Forget for the moment about archetypes, analysis, ids, and super egos. Look at your dreams as experiences you can choose to dismiss as random hallucinations, or mine for wisdom, emotional insight, and original perspective.

Working with dreams is no more complicated, than what you do naturally with your waking experiences. Simply pay attention to what happened last night, when you drifted into sleep and entered into other dimensions of consciousness.

 Try This:

  •  This week, accept your dreams as experiences. Period. Remember: interpreting and analyzing dreams is only one of many ways to respond to them.
  • As you reflect on your dream notice: What new places did I see? What new, unusual, or unexpected abilities or facets of myself or others did I encounter?
  • Is there anything from your dream, perhaps a color, character, situation, or feeling, that you’d like to savor or reflect on?

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Tzivia Gover, Certified Dream Therapist, is available to help you understand the meaning and messages in your dreams. Visit her at www.thirdhousemoon.com to view her upcoming workshops and for summer dreamwork discounts.

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Bunny Dreams: What does it mean when you dream of a pet? (CV*)

Honey Bunny

Honey Bunny

When my daughter moved away a couple of years ago, she left her bunny with me—“for a couple of weeks,” so she said at the time. And so, I have become the keeper and companion of an adorable, overfed, dwarf bunny.

I often dream of Honey Bunny (my daughter named her). I dream that she’s on the loose, or I’m chasing her through the house, or reconstructing her cage. I once dreamed another animal had come to steal her water …

When we dream of pets we are sometimes dreaming of parts of ourselves that are instinctual, or those wild parts of ourselves that have been tamed. A dream of a pet can also point to a desire for affection.

Rabbits in particular are said to represent luck, fertility, taking chances, and more.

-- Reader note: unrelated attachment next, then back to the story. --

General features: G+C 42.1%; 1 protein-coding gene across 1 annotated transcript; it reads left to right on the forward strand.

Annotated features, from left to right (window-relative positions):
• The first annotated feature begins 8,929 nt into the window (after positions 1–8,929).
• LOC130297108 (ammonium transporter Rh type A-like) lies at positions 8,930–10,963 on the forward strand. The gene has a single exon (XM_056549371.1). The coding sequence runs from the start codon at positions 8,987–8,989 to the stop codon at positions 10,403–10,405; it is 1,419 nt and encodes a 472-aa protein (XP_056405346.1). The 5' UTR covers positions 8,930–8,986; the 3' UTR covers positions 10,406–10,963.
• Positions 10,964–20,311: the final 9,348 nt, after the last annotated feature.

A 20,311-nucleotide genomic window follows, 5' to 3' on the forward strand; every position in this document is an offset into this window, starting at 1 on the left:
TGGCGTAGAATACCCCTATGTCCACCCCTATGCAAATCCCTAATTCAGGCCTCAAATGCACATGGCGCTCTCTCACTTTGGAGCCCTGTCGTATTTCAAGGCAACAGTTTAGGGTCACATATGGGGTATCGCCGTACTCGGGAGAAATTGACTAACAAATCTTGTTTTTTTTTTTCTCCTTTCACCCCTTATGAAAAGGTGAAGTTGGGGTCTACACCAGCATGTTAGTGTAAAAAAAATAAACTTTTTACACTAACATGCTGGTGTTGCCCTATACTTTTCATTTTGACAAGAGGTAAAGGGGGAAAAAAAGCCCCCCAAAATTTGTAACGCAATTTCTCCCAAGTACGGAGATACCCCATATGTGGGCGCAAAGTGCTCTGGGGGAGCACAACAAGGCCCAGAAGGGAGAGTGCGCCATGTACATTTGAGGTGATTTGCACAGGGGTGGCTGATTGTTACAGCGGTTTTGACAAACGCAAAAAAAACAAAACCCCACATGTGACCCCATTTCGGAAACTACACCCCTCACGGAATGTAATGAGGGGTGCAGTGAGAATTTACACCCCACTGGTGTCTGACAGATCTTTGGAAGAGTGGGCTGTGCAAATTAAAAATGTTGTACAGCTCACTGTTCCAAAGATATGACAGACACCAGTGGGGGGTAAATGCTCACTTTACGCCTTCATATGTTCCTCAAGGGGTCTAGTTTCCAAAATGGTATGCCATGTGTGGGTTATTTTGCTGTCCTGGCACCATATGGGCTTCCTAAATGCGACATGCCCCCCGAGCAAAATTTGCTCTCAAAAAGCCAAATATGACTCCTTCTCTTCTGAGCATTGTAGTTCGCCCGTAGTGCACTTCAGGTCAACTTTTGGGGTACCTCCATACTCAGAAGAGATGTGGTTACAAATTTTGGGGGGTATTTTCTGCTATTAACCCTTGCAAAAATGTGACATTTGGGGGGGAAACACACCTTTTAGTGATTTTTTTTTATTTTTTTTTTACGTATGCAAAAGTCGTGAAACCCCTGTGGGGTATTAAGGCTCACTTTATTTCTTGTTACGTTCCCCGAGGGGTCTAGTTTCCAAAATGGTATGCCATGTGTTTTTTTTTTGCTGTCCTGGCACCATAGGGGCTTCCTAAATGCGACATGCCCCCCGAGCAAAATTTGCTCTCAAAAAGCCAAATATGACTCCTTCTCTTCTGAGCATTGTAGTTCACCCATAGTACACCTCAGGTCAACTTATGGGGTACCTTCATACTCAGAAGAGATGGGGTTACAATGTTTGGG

Pets that appear in our dreams, like everything in a dream, have something unique to tell us. Perhaps the best way to find what message they have come to deliver is to ask them directly through active imagination or journaling.

Recently I spent a few moments exploring what Honey Bunny might want to show me. This is what a quick writing exercise revealed:

This Bunny

The color of lavender before it blushes

With glassy eyes that track changing light and sleepy shadows

Dreaming awake of a world without bite.

With the voice of no voice

She tells me:

Be gentle

Trust

Wait.

–Tzivia Gover

[In addition to being a reflection on a dream symbol, this poem is also part of my effort to write 30 poems in November as part of Center for New America’s fundraising campaign for literacy. Click here to sponsor me and donate to a very good cause!]

To write a dream poem about your pet:

Z Imagine you are the animal.

Z Enter into an imaginary dialogue with your pet. You can focus on your pet as it appears in your dreams, or as it exists in waking life.

Z On the page, imaginatively interview your pet. Ask what it loves most, what its purpose is, what it fears most, what it desires most, and what it has come to tell you.

Z Arrange the answers to these questions into a short poem. Edit out any unnecessary words and what you are left with might just carry the essence of your pet’s nature, and the hidden gifts it has to offer you.